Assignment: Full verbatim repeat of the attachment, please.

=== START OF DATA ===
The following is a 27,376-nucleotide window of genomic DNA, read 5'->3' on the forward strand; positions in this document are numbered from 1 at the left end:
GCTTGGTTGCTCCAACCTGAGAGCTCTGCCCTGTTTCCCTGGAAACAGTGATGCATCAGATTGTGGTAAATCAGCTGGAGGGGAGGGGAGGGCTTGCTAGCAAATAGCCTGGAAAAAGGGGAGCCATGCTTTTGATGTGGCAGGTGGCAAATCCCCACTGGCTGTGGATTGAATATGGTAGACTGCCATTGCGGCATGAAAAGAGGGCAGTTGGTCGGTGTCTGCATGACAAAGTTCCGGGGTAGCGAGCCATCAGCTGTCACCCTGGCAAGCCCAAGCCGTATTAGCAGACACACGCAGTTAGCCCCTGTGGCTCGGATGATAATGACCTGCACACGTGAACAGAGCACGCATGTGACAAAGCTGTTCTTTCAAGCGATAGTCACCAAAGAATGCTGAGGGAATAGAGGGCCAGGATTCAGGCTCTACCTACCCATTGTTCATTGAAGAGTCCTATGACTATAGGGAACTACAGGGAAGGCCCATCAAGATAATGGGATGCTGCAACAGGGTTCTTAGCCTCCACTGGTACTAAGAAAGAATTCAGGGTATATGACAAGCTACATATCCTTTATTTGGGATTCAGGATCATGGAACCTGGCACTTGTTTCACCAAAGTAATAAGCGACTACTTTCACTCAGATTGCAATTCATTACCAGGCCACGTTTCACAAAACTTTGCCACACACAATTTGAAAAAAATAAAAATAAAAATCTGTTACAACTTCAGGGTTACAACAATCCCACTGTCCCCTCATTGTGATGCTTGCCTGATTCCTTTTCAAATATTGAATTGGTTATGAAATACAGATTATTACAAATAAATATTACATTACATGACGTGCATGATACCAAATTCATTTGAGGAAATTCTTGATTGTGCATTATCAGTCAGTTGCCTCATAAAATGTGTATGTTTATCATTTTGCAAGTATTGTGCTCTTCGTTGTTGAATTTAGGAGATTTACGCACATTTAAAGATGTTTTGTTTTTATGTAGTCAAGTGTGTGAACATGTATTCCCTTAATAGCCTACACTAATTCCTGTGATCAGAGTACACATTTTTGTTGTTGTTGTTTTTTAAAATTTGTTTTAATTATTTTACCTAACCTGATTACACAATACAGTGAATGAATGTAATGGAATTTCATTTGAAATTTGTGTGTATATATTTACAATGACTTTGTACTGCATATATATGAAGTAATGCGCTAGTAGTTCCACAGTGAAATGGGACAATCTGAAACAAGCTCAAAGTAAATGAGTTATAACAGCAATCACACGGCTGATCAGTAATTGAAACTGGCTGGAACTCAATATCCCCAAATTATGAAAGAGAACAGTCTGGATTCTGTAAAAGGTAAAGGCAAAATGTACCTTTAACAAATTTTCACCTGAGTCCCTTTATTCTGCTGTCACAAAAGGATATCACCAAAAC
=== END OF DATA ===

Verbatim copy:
The following is a 27,376-nucleotide window of genomic DNA, read 5'->3' on the forward strand; positions in this document are numbered from 1 at the left end:
GCTTGGTTGCTCCAACCTGAGAGCTCTGCCCTGTTTCCCTGGAAACAGTGATGCATCAGATTGTGGTAAATCAGCTGGAGGGGAGGGGAGGGCTTGCTAGCAAATAGCCTGGAAAAAGGGGAGCCATGCTTTTGATGTGGCAGGTGGCAAATCCCCACTGGCTGTGGATTGAATATGGTAGACTGCCATTGCGGCATGAAAAGAGGGCAGTTGGTCGGTGTCTGCATGACAAAGTTCCGGGGTAGCGAGCCATCAGCTGTCACCCTGGCAAGCCCAAGCCGTATTAGCAGACACACGCAGTTAGCCCCTGTGGCTCGGATGATAATGACCTGCACACGTGAACAGAGCACGCATGTGACAAAGCTGTTCTTTCAAGCGATAGTCACCAAAGAATGCTGAGGGAATAGAGGGCCAGGATTCAGGCTCTACCTACCCATTGTTCATTGAAGAGTCCTATGACTATAGGGAACTACAGGGAAGGCCCATCAAGATAATGGGATGCTGCAACAGGGTTCTTAGCCTCCACTGGTACTAAGAAAGAATTCAGGGTATATGACAAGCTACATATCCTTTATTTGGGATTCAGGATCATGGAACCTGGCACTTGTTTCACCAAAGTAATAAGCGACTACTTTCACTCAGATTGCAATTCATTACCAGGCCACGTTTCACAAAACTTTGCCACACACAATTTGAAAAAAATAAAAATAAAAATCTGTTACAACTTCAGGGTTACAACAATCCCACTGTCCCCTCATTGTGATGCTTGCCTGATTCCTTTTCAAATATTGAATTGGTTATGAAATACAGATTATTACAAATAAATATTACATTACATGACGTGCATGATACCAAATTCATTTGAGGAAATTCTTGATTGTGCATTATCAGTCAGTTGCCTCATAAAATGTGTATGTTTATCATTTTGCAAGTATTGTGCTCTTCGTTGTTGAATTTAGGAGATTTACGCACATTTAAAGATGTTTTGTTTTTATGTAGTCAAGTGTGTGAACATGTATTCCCTTAATAGCCTACACTAATTCCTGTGATCAGAGTACACATTTTTGTTGTTGTTGTTTTTTAAAATTTGTTTTAATTATTTTACCTAACCTGATTACACAATACAGTGAATGAATGTAATGGAATTTCATTTGAAATTTGTGTGTATATATTTACAATGACTTTGTACTGCATATATATGAAGTAATGCGCTAGTAGTTCCACAGTGAAATGGGACAATCTGAAACAAGCTCAAAGTAAATGAGTTATAACAGCAATCACACGGCTGATCAGTAATTGAAACTGGCTGGAACTCAATATCCCCAAATTATGAAAGAGAACAGTCTGGATTCTGTAAAAGGTAAAGGCAAAATGTACCTTTAACAAATTTTCACCTGAGTCCCTTTATTCTGCTGTCACAAAAGGATATCACCAAAAC